It’s been three months since Bain Capital completed its bid to buy ADK, following a contentious dispute with WPP. While Bain has outlined the areas it sees as having potential in ADK’s business, ADK has so far explained little about what it expects to gain from the deal—beyond freedom from its unhappy marriage to WPP.
In February, senior ADK executives spoke to Campaign about the deal for the first time, giving a picture of how things look for an agency that could be about to change dramatically. Here is a breakdown of the situation from their perspective ahead of the planned unveiling of a new strategy in April.
The deal sets ADK up to make the cuts it needs to move forward.
Private equity companies are known for ruthless streamlining, which is an obvious source of concern for staff. But Noriyuki Nakai, executive director and senior operating officer, said cuts are long overdue. “We should have done that three years ago but it was difficult, so we are not worried about what Bain will do now,” he said. “We need to speed up the streamlining. In every company there is organisational slack. We need to clean up that slack, shut down declining business and reinvest in growing sectors.”
Good internal communications will be essential in driving change.
Nakai envisages structural change in order to become more agile. He admitted that he would feel “more comfortable” to leave things as they are, but that is not an option. He said people who resist change will need convincing, and possibly enticed to change their business goals. Unsurprisingly, he said younger employees are generally more excited about change than their older colleagues, but that the latter group also feels “a sense of crisis”. Nakai acknowledged that a generation gap exists in the company. “Changing is a difficult challenge,” Nakai said. “It involves risk or even pain so naturally people have inertia. Our challenge is how to break that inertia. Communication is the only solution.”
ADK may finally become the ‘consumer activation company’ it wants to be.
For Nakai, this oft-touted but vague term means focusing on changing consumer behaviour rather than just on creating communications. He thinks this will become easier given that ADK is now free to work with a variety of partners, which was not possible under the WPP alliance. ADK plans to become more of an “open network”, which should help energise its non-traditional business. According to the company’s 2017 financial results, its non-media-related business lacks dynamism. It will need to give special attention to proving the effectiveness of its work (traditional or non-traditional) to clients, which could help achieve differentiation from bigger competitors.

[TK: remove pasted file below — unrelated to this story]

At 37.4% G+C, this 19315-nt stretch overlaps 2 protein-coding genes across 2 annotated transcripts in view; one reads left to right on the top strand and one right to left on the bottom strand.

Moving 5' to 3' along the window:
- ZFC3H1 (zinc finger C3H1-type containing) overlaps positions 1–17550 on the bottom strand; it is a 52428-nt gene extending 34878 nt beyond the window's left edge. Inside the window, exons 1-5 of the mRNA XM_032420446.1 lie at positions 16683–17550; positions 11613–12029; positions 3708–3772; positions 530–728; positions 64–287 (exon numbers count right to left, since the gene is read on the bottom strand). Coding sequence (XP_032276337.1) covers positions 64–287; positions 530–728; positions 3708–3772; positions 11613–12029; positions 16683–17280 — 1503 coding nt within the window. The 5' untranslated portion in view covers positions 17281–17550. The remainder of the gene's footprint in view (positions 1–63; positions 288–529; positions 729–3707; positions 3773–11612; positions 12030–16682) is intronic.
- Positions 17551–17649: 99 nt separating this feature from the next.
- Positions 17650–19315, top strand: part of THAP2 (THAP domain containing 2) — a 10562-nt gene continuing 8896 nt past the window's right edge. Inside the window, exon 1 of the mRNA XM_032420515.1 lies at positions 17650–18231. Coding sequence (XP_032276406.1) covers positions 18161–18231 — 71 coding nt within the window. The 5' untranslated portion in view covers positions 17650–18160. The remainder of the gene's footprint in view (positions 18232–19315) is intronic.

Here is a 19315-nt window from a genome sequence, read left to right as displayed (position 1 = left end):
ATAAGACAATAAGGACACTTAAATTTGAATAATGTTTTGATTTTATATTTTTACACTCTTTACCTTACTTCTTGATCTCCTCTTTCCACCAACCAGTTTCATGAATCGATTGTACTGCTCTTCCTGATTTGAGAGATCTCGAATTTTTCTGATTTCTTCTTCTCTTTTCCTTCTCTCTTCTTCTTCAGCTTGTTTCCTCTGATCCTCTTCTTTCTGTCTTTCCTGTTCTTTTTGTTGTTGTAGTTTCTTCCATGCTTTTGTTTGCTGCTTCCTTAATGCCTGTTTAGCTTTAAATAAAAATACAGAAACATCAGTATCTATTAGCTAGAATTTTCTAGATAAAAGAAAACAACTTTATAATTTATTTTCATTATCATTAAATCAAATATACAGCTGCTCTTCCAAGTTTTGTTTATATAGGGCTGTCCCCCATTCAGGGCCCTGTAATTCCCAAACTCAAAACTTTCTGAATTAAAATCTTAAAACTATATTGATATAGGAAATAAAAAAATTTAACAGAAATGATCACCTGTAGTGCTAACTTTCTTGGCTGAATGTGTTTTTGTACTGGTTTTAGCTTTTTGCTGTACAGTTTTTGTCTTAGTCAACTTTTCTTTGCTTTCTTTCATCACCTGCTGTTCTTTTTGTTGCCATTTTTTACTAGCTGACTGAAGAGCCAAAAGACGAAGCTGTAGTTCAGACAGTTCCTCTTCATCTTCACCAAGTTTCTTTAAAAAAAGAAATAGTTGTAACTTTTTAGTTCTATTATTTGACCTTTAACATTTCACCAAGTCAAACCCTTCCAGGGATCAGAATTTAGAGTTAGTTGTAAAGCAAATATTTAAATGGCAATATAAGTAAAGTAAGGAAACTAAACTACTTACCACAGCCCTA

“Digital-first” actually means “data-first”.
In its official statements while Bain’s takeover bid was underway last year, ADK emphasised its desire to become “digital-first”. Nakai said the term was misleading and that the goal should be to become data-driven. “This is the first priority in order to realise the consumer activation business,” he said, noting that ADK lacks the ability to analyse retail data. He hopes that will now change. “When we can connect retail data, consumer data and media data, we will be able to create the perfect triangle to identify the consumer as an individual.” Whatever ADK does in this field will need to be ahead of what Dentsu already offers through its joint-venture with Rakuten, Rakuten Data Marketing, which launched in October.
It’s now or never for international business, but how remains unclear.
In December, ADK changed the structure of its international leadership, hiring Yasuyuki Katagi as CEO and making Rob Sherlock chairman. The reasoning was that with up to 70% of overseas revenue coming from Japanese clients, Katagi, being Japanese but having over 10 years’ worth of international experience, is best placed to take things to a new level. The appointment of Katagi, who has spent his career at international agencies, was in itself unusual. Nakai described Katagi as “a different species” and sees the hire as a step to creating a more “multicultural organisation”. It is to be assumed that Bain will play a key role in making ADK more competitive internationally, but Nakai and Katagi were still not able to provide any clarity as to what the strategy might be.
ADK’s content business and client work will move closer together.
WPP may have hated ADK’s investments in content, but they were an important draw for Bain. High profile properties that ADK holds a stake in include Doraemon and Crayon Shin Chan, and Nakai said these will help expand the agency’s content marketing business. “We need to enhance content marketing which means we need to enhance the utilisation of the characters for client business,” he said. “So far the content business and ad agency business are relatively divided. We need to bring them together for the expansion of the agency business in Japan and overseas too.”